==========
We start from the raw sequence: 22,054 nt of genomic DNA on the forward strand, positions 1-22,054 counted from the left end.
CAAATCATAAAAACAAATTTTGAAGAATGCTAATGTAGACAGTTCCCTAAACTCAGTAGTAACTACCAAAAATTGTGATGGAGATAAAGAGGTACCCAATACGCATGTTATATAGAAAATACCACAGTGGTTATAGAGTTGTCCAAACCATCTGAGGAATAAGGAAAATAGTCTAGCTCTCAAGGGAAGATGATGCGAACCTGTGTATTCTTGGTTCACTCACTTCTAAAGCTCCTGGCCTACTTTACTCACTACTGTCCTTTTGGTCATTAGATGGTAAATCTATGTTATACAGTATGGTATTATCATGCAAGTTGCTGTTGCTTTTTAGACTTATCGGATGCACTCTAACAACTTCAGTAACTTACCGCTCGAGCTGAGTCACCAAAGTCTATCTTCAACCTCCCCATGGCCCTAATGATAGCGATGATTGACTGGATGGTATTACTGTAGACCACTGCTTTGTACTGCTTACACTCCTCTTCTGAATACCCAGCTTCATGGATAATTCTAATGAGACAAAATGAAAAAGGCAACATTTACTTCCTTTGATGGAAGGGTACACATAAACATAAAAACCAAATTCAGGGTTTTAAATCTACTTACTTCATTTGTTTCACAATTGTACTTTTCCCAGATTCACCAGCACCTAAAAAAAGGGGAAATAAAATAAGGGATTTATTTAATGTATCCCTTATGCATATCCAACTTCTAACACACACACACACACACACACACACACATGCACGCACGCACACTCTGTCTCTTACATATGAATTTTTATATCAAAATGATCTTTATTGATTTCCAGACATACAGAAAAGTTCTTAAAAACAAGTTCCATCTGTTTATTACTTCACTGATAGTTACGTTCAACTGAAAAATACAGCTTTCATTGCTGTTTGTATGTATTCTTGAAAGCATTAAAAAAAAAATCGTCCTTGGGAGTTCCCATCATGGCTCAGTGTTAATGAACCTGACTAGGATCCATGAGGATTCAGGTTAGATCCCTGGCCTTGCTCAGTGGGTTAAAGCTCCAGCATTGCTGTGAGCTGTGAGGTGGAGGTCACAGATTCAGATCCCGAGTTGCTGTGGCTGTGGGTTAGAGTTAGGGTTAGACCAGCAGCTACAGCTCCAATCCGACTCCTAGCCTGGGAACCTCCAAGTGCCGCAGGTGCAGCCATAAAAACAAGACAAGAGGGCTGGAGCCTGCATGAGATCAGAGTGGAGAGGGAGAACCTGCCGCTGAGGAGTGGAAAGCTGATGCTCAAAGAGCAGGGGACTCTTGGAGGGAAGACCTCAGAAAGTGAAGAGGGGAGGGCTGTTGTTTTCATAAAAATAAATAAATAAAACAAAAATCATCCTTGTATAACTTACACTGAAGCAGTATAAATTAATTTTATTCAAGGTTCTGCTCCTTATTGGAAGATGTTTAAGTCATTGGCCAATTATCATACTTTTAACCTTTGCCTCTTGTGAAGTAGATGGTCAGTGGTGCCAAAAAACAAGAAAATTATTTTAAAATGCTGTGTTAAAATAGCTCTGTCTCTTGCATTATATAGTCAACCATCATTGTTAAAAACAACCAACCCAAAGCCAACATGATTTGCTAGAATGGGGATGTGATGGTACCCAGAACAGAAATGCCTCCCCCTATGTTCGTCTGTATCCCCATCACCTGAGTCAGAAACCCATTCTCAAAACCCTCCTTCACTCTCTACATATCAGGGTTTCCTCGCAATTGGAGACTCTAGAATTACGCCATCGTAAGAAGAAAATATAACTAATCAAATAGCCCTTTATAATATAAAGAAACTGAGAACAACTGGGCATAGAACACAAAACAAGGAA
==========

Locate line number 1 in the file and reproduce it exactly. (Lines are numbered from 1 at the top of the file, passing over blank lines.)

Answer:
We start from the raw sequence: 22,054 nt of genomic DNA on the forward strand, positions 1-22,054 counted from the left end.